The Great Guild Hall is located right by the Town Hall Square of the UNESCO-listed Old Town of Tallinn. Built in 1410, the building was used as a place for guild celebrations and meetings. Over the centuries, it has served as a wedding hall and a courthouse, a stock exchange, a place of worship and a concert venue.
During the restoration works, all rooms on the main floor of the building as well as the spaces below ground level, which had been closed to the public until then, were made accessible. Other areas in and outside the building were also renovated, including the attic walkway, Börsi Passage and the courtyard facing Lai Street. The project team improved the accessibility of the building for people with disabilities. Architectural details were accentuated, stairs were opened that connect the main floor with the cellar, and the number of toilets was increased to meet the demands for quality customer service.
The layout of the exhibition is designed to both showcase the outstanding architecture of the medieval building and meet the requirements of a modern museum environment.
All the rooms of the exhibition have been reconfigured as spatial environments, inspired by the structure of the exhibitions and conveying a Nordic atmosphere.
Glass and metal were selected as the main materials. Like the contrast of light tones against black in the interior colour scheme, these play into the conceptual core of the exhibitions, which highlights the perseverance of the people who have survived in our northern climate, defying difficult times. As part of the visual identity of the History Museum and the coat of arms of the Great Guild Hall, red also makes an occasional appearance in the interior design.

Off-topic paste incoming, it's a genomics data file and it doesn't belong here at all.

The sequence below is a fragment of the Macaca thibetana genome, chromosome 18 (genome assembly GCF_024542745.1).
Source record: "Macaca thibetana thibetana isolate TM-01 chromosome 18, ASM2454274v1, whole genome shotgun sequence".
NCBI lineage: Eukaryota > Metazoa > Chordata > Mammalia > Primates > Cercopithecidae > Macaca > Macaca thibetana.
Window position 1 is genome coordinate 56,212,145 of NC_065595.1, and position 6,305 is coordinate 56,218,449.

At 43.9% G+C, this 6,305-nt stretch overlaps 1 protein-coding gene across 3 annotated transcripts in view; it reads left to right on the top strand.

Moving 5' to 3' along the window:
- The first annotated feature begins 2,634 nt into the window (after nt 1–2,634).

Several solutions, such as the floor of the main hall of the building, were guided by heritage protection requirements. Discreet solutions were used to ensure the security of museum exhibits.
As an innovation in Estonia, exhibits in the main hall are displayed without the use of the traditional shelving system. The way the objects have been installed makes it seem as if they are floating in space. The more risky techniques in the exhibition design include the use of fibre glass sheets and an epoxy resin counter including grains. The audio and lighting used in the exhibition spaces accentuates the multiple layers of the museum and the entire building.
The Great Guild Hall tells the story of Estonia’s colourful history through the millennia. The attractive exhibition “Spirit of Survival – 11,000 Years of Estonian History” illuminates the extraordinary nature of the people who have lived here and introduces the historical events that have shaped them. The exhibition sheds light on the history of the Estonian people through several exciting thematic spaces. The Coin Room provides an overview of the means of payment used in Estonia throughout the ages. In the underground spaces, visitors can learn about the history of the Great Guild and its building, think back to the former wine cellar, and take part in historical events in an interactive time capsule. The exhibition “Spirit of the Thing” presents an array of exotic and rare objects from the collections of the History Museum. More exciting discoveries await in the Armory and the Experimentarium educational centre.
The museum building along with “The Path of History” in Börsi Passage, the museum shop and courtyard designed to entertain the youngest museum visitors, forms an integral whole.